Senator Melissa Hurtado’s bill to invest in Friant-kern Canal extended to two-year bill
Senator Melissa Hurtado’s (D-sanger) legislation, SB 559, was extended into a two-year bill during its review in the Assembly Appropriations Committee. The bill, which has received bipartisan support, helps secure California’s water supply by setting up a policy framework to invest in the Friantkern Canal, one of San Joaquin Valley’s most critical water deliver facilities.
“I am beyond proud of the work that my colleagues and I have partnered on to raise awareness about the needs in the Central Valley region. The bipartisan work on SB 559 is just a glimpse of what we can accomplish if we work together,” said Sen. Hurtado. “Although the extension of the bill wasn’t the outcome that we had anticipated, it will provide stakeholders across the board with more opportunities to continue fighting for long-term investments in clean water supply. I look forward to revisiting this conversation next legislative year with my colleagues,” continued Sen. Hurtado.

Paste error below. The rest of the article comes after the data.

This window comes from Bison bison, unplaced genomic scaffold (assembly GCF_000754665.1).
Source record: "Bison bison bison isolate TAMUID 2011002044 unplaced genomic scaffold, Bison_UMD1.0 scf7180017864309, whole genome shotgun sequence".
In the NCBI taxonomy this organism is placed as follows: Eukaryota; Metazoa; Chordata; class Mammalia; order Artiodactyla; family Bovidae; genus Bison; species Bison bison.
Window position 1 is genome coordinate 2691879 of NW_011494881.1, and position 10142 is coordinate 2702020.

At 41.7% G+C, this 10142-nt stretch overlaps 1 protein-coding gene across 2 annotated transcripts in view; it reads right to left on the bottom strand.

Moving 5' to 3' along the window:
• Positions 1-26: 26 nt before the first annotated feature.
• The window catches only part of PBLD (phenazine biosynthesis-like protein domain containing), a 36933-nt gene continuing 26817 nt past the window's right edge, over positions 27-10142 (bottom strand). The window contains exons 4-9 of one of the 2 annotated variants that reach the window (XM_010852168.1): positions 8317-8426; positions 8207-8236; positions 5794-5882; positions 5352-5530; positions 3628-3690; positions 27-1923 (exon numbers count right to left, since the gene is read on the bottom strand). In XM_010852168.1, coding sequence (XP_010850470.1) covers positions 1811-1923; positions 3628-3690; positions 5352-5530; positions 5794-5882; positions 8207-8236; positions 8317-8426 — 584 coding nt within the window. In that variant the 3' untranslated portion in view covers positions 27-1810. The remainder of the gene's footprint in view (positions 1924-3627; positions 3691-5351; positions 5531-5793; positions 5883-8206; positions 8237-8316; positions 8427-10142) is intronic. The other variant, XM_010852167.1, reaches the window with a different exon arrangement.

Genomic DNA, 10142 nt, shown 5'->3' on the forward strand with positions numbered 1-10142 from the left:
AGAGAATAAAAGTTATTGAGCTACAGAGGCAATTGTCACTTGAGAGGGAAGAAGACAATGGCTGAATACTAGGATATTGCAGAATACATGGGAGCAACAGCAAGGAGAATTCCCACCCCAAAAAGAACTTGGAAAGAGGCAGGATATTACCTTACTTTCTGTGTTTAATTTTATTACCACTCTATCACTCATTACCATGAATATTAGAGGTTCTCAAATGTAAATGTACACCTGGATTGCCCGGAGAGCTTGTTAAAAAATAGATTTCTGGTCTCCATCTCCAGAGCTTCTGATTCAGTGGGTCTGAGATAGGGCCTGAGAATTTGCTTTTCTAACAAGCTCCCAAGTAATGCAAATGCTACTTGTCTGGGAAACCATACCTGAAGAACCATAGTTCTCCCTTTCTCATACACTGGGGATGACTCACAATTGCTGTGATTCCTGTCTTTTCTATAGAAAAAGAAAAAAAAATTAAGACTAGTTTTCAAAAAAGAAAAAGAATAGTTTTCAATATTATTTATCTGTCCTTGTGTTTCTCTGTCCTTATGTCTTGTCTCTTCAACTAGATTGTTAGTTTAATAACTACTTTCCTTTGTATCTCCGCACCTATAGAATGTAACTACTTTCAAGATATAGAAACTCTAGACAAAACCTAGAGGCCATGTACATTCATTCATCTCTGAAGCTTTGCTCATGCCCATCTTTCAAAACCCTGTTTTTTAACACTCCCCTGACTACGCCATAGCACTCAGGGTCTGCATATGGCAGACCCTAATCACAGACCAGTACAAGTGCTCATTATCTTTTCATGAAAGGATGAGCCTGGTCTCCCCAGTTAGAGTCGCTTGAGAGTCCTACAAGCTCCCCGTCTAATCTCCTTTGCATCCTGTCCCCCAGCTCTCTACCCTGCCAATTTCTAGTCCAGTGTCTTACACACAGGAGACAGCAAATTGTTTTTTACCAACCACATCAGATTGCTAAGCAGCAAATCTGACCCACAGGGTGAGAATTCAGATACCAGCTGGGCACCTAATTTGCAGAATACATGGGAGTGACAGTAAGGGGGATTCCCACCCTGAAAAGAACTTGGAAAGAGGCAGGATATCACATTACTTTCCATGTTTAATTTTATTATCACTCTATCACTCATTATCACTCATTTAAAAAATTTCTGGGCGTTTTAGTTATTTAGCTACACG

Currently, the Friant-kern Canal’s conveyance capacity has degraded due to several factors, including severe land subsidence caused by regional groundwater overdraft. A portion of the canal, roughly 20 miles long, has subsided twelve feet below its original design elevation, including three feet of subsidence from 2014 – 2017. As a result, the canal has suffered the loss of 60 percent of its carrying capacity – constricting the delivery of water to some of California’s most vulnerable communities.
“This effort is of critical importance to cities, farms, and small communities that depend on water from the Friant-kern Canal to recharge our groundwater aquifer,” said Jason Phillips, Chief Executive Officer of Friant Water Authority. “Although delaying passage of this bill until next year was not the outcome we were hoping for, we remain committed to working towards creating a successful partnership for funding, and Senator Hurtado’s efforts will be critical toward our success.”
The bill will be reconsidered in 2020.